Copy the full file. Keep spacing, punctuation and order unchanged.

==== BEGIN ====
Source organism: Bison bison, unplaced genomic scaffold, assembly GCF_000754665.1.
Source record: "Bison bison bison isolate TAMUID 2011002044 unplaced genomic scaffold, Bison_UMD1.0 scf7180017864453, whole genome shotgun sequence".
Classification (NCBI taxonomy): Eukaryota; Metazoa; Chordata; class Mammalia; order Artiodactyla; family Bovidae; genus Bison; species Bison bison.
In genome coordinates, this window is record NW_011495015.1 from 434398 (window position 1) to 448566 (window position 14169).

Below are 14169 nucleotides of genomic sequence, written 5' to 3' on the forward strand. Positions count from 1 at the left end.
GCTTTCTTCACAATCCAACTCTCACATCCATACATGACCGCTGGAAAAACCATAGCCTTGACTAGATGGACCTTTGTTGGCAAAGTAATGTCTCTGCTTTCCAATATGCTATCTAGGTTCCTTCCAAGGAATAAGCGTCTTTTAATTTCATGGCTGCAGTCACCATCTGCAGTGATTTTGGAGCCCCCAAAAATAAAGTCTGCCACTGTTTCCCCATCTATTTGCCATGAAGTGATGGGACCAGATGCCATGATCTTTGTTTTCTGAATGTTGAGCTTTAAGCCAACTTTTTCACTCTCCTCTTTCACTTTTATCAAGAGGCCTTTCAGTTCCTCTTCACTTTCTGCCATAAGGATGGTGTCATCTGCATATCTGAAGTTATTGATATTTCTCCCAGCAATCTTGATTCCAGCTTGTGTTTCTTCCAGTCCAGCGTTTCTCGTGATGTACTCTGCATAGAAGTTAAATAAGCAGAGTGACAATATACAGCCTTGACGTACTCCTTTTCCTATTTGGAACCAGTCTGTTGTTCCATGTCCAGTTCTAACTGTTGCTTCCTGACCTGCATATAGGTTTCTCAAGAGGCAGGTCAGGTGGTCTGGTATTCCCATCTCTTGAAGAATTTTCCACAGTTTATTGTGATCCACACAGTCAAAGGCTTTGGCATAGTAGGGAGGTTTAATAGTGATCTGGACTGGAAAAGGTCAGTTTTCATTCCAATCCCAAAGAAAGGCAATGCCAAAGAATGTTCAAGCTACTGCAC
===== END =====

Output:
Source organism: Bison bison, unplaced genomic scaffold, assembly GCF_000754665.1.
Source record: "Bison bison bison isolate TAMUID 2011002044 unplaced genomic scaffold, Bison_UMD1.0 scf7180017864453, whole genome shotgun sequence".
Classification (NCBI taxonomy): Eukaryota; Metazoa; Chordata; class Mammalia; order Artiodactyla; family Bovidae; genus Bison; species Bison bison.
In genome coordinates, this window is record NW_011495015.1 from 434398 (window position 1) to 448566 (window position 14169).

Below are 14169 nucleotides of genomic sequence, written 5' to 3' on the forward strand. Positions count from 1 at the left end.
GCTTTCTTCACAATCCAACTCTCACATCCATACATGACCGCTGGAAAAACCATAGCCTTGACTAGATGGACCTTTGTTGGCAAAGTAATGTCTCTGCTTTCCAATATGCTATCTAGGTTCCTTCCAAGGAATAAGCGTCTTTTAATTTCATGGCTGCAGTCACCATCTGCAGTGATTTTGGAGCCCCCAAAAATAAAGTCTGCCACTGTTTCCCCATCTATTTGCCATGAAGTGATGGGACCAGATGCCATGATCTTTGTTTTCTGAATGTTGAGCTTTAAGCCAACTTTTTCACTCTCCTCTTTCACTTTTATCAAGAGGCCTTTCAGTTCCTCTTCACTTTCTGCCATAAGGATGGTGTCATCTGCATATCTGAAGTTATTGATATTTCTCCCAGCAATCTTGATTCCAGCTTGTGTTTCTTCCAGTCCAGCGTTTCTCGTGATGTACTCTGCATAGAAGTTAAATAAGCAGAGTGACAATATACAGCCTTGACGTACTCCTTTTCCTATTTGGAACCAGTCTGTTGTTCCATGTCCAGTTCTAACTGTTGCTTCCTGACCTGCATATAGGTTTCTCAAGAGGCAGGTCAGGTGGTCTGGTATTCCCATCTCTTGAAGAATTTTCCACAGTTTATTGTGATCCACACAGTCAAAGGCTTTGGCATAGTAGGGAGGTTTAATAGTGATCTGGACTGGAAAAGGTCAGTTTTCATTCCAATCCCAAAGAAAGGCAATGCCAAAGAATGTTCAAGCTACTGCAC